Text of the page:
Thursday, 15 November 2007

Understanding Given 'From Within'

"Christianity affirms that the nature of its own vision is such that understanding can only come 'from within', i.e. it is given to faith. The vision is there for the catching in the liturgy, and it includes a practical component for living. Christianity yields its secret only to those who engage themselves existentially in worship and appropriate conduct. This is necessarily the case, since it is of the essence of the Christian vision to claim, or invite, the whole person. The sciences have tended to regard the observer's participation as a regrettable necessity, imposed by the nature of things. Christianity glories in the fact, the strict matter of fact, that reality can be known only by participation. Thus the epistemological principles of Christianity correspond better than the epistemology of much modern Western science to the place of human beings amid the reality of which they are a part and which they seek to know. Moreover, Christians gladly acknowledge that their knowledge is relative (to the knower) and, without falling into contradiction, claim that it is potentially universal."

G. Wainwright, Doxology: The Praise of God in Worship, Doctrine and Life (1980: 361).

2 comments:

John C. Poirier said...

Phil,

I certainly agree in "seeing the light" experiences, as that relates to the Clementine) "gnostic" aspects of knowing the deep things of God, but I have never agreed with position outlined in your quotation from Wainwright. Anyone who learns enough about Christian theology can theologize Christianly. In fact, in some ways faith gets in the way of understanding, as those who take a more critical stance are often better able to spot the inconcinnities within a given Christian theology. (Barthianism comes to mind here. Those who have never been minded to agree with Barth can look at his "system" and see it for the true mare's nest it is, while it is very difficult to find, among the hundreds of books written by Barth's admirers, any frank admission of any of the really troubling aspects of Barthianism.)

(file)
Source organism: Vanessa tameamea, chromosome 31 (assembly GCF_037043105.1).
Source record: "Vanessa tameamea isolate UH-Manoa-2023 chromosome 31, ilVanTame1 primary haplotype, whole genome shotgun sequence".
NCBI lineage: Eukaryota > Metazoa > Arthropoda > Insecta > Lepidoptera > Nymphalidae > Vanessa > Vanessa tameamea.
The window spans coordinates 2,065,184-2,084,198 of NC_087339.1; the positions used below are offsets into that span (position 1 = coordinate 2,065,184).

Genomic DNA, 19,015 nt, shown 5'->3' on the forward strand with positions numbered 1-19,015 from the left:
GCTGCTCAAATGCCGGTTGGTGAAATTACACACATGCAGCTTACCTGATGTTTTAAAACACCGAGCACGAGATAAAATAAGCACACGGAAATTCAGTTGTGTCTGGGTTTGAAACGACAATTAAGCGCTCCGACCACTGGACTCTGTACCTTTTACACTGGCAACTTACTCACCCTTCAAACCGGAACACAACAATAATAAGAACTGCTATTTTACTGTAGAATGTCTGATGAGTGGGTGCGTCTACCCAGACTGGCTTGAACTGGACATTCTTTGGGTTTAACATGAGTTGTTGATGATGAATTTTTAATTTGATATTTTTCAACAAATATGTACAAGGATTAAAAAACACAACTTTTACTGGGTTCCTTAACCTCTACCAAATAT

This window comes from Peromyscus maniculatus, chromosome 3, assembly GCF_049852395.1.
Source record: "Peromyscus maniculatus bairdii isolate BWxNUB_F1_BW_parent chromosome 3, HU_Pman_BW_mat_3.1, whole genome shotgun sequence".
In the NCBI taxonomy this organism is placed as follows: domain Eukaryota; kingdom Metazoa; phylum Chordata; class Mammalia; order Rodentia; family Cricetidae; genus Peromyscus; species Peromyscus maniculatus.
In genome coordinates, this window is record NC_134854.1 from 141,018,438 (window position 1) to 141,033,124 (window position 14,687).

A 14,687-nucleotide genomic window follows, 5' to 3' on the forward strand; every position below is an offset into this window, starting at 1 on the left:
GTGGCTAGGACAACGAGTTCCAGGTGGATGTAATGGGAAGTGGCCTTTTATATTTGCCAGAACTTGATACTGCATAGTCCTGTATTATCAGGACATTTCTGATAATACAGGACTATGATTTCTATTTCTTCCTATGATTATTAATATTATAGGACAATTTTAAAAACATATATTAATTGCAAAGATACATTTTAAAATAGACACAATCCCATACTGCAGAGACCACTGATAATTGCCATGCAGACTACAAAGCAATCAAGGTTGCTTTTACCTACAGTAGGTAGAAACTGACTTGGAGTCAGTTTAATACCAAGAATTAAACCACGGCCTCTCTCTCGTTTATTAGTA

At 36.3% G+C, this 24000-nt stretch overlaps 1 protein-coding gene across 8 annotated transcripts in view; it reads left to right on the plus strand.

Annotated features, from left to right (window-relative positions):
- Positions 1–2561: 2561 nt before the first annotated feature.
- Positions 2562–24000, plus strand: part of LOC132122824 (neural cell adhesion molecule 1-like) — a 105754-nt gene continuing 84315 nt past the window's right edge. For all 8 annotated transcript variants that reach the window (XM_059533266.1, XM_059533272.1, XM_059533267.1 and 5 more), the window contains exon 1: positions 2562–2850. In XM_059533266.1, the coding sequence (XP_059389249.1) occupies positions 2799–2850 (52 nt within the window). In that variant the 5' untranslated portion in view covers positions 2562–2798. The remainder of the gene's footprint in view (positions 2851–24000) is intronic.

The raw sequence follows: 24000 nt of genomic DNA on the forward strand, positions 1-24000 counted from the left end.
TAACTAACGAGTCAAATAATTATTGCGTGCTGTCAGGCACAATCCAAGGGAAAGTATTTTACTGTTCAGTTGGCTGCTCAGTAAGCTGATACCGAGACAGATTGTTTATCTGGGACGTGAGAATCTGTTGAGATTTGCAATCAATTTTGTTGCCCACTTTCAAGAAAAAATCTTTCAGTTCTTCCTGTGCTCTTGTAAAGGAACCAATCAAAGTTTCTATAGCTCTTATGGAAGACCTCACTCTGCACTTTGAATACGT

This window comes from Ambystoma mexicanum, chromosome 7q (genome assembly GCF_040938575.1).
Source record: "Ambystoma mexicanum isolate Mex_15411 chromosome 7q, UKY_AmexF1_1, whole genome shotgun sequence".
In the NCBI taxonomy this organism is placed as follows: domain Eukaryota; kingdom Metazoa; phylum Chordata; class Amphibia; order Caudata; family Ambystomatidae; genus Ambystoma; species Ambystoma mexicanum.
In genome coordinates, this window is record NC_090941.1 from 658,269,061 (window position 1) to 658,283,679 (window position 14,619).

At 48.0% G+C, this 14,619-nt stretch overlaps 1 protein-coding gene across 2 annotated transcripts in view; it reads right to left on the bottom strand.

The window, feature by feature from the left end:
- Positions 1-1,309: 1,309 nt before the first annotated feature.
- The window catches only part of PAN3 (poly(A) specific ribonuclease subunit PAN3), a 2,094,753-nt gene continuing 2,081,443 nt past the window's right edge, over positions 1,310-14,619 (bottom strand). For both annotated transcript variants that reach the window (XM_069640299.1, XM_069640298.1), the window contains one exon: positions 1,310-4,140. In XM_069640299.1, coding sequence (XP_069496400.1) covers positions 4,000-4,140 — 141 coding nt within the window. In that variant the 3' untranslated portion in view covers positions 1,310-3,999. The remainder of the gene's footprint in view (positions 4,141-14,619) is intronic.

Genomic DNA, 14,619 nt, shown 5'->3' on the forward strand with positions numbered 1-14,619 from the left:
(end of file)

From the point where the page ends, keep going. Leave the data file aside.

Phil Sumpter said...

John,

I'm actually having a discussion with a certain Deane on the question of 'gnositicism' on a previous post here. I'm trying to explain what I think in terms of 'paradigm shift'. I think the category of narrative as a way of knowing is also important here, not becuase 'truth' per se is narrative or in narratives, but becuase as humans we think in terms of narratives and so it is not surprising that the Bible contains a lot. I see that Deane has replied to me, though I haven't read what he said yet ...

Anyone who learns enough about Christian theology can theologize Christianly.

'Theologizing Christianly' and 'understanding' are two different things. One can operate like a logical machine according to certain principles, but that is not the same as 'catching the vision'. These are two different qualities of knowing, and it is the second which matters.

In addition to that, I don't believe that the Christian gospel is reducible to a series of logical principles that can be reproduced apart from faith anyway. The narrative shape of the kerygma problematizes that possiblitily, as the meaning of each proposition is caught up in a larger construal of what is going on. This larger construal, I think, is more mysterious then a set of logical coordinates. It involves the heart, perhaps more then the mind. Thus, the statement: "Jesus died for your sins, believe in him and you'll go to heaven" is not the Gospel. It is one attempt to summarize and present it. True understanding, in which its secret is 'yielded', involves so much more, something that perhaps only poetry and metaphor can begin to convey. Of course, a non-believer will disagree, remain at the level of the propositions and start a logical argument about whether such a thing really happened and whether it was fair of God to do it. Those discussions are fine as a holistic understanding of the person requires head and mind, but the subjective element cannot be left out of the equation.

Those are my spontaneous thoughts on the matter. I hope they make sense ...

those who take a more critical stance are often better able to spot the inconcinnities within a given Christian theology

No doubt, but critically standing back from your faith in order to better understand it takes place within a stance of already believing. As such it is part of the process of theologising 'within the fold' of faith. It would be naive to think that you can just stop believing in order to get a more objective handle on what God wants to say to you.